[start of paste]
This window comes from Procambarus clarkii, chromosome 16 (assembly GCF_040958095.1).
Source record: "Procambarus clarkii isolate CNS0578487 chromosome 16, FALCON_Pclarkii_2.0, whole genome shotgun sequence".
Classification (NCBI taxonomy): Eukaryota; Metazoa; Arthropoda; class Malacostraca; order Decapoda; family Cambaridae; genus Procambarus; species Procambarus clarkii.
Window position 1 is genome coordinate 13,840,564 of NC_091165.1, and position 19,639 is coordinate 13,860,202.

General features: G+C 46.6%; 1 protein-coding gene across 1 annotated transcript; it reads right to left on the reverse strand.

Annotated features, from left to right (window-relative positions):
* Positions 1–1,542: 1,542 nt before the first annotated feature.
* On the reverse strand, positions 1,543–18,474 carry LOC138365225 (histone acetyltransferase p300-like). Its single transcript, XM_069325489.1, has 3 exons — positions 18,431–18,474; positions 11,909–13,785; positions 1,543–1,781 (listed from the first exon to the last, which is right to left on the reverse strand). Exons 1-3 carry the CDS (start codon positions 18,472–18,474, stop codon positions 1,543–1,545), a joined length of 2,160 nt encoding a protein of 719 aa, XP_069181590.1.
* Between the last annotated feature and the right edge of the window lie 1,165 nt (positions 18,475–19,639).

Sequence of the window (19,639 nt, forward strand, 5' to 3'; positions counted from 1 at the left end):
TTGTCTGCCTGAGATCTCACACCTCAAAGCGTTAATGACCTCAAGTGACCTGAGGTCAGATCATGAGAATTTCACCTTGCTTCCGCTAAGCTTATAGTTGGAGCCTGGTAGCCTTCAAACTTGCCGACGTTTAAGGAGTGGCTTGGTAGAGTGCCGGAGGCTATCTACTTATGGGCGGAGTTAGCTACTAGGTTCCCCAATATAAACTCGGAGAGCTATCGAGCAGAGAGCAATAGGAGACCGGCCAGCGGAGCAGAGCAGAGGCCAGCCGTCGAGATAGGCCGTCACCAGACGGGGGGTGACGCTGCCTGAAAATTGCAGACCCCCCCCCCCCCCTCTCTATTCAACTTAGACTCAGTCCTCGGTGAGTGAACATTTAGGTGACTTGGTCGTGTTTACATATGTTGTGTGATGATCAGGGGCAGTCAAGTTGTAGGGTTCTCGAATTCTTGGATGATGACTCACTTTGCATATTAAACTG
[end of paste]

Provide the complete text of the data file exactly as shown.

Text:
This window comes from Procambarus clarkii, chromosome 16 (assembly GCF_040958095.1).
Source record: "Procambarus clarkii isolate CNS0578487 chromosome 16, FALCON_Pclarkii_2.0, whole genome shotgun sequence".
Classification (NCBI taxonomy): Eukaryota; Metazoa; Arthropoda; class Malacostraca; order Decapoda; family Cambaridae; genus Procambarus; species Procambarus clarkii.
Window position 1 is genome coordinate 13,840,564 of NC_091165.1, and position 19,639 is coordinate 13,860,202.

General features: G+C 46.6%; 1 protein-coding gene across 1 annotated transcript; it reads right to left on the reverse strand.

Annotated features, from left to right (window-relative positions):
* Positions 1–1,542: 1,542 nt before the first annotated feature.
* On the reverse strand, positions 1,543–18,474 carry LOC138365225 (histone acetyltransferase p300-like). Its single transcript, XM_069325489.1, has 3 exons — positions 18,431–18,474; positions 11,909–13,785; positions 1,543–1,781 (listed from the first exon to the last, which is right to left on the reverse strand). Exons 1-3 carry the CDS (start codon positions 18,472–18,474, stop codon positions 1,543–1,545), a joined length of 2,160 nt encoding a protein of 719 aa, XP_069181590.1.
* Between the last annotated feature and the right edge of the window lie 1,165 nt (positions 18,475–19,639).

Sequence of the window (19,639 nt, forward strand, 5' to 3'; positions counted from 1 at the left end):
TTGTCTGCCTGAGATCTCACACCTCAAAGCGTTAATGACCTCAAGTGACCTGAGGTCAGATCATGAGAATTTCACCTTGCTTCCGCTAAGCTTATAGTTGGAGCCTGGTAGCCTTCAAACTTGCCGACGTTTAAGGAGTGGCTTGGTAGAGTGCCGGAGGCTATCTACTTATGGGCGGAGTTAGCTACTAGGTTCCCCAATATAAACTCGGAGAGCTATCGAGCAGAGAGCAATAGGAGACCGGCCAGCGGAGCAGAGCAGAGGCCAGCCGTCGAGATAGGCCGTCACCAGACGGGGGGTGACGCTGCCTGAAAATTGCAGACCCCCCCCCCCCCCTCTCTATTCAACTTAGACTCAGTCCTCGGTGAGTGAACATTTAGGTGACTTGGTCGTGTTTACATATGTTGTGTGATGATCAGGGGCAGTCAAGTTGTAGGGTTCTCGAATTCTTGGATGATGACTCACTTTGCATATTAAACTG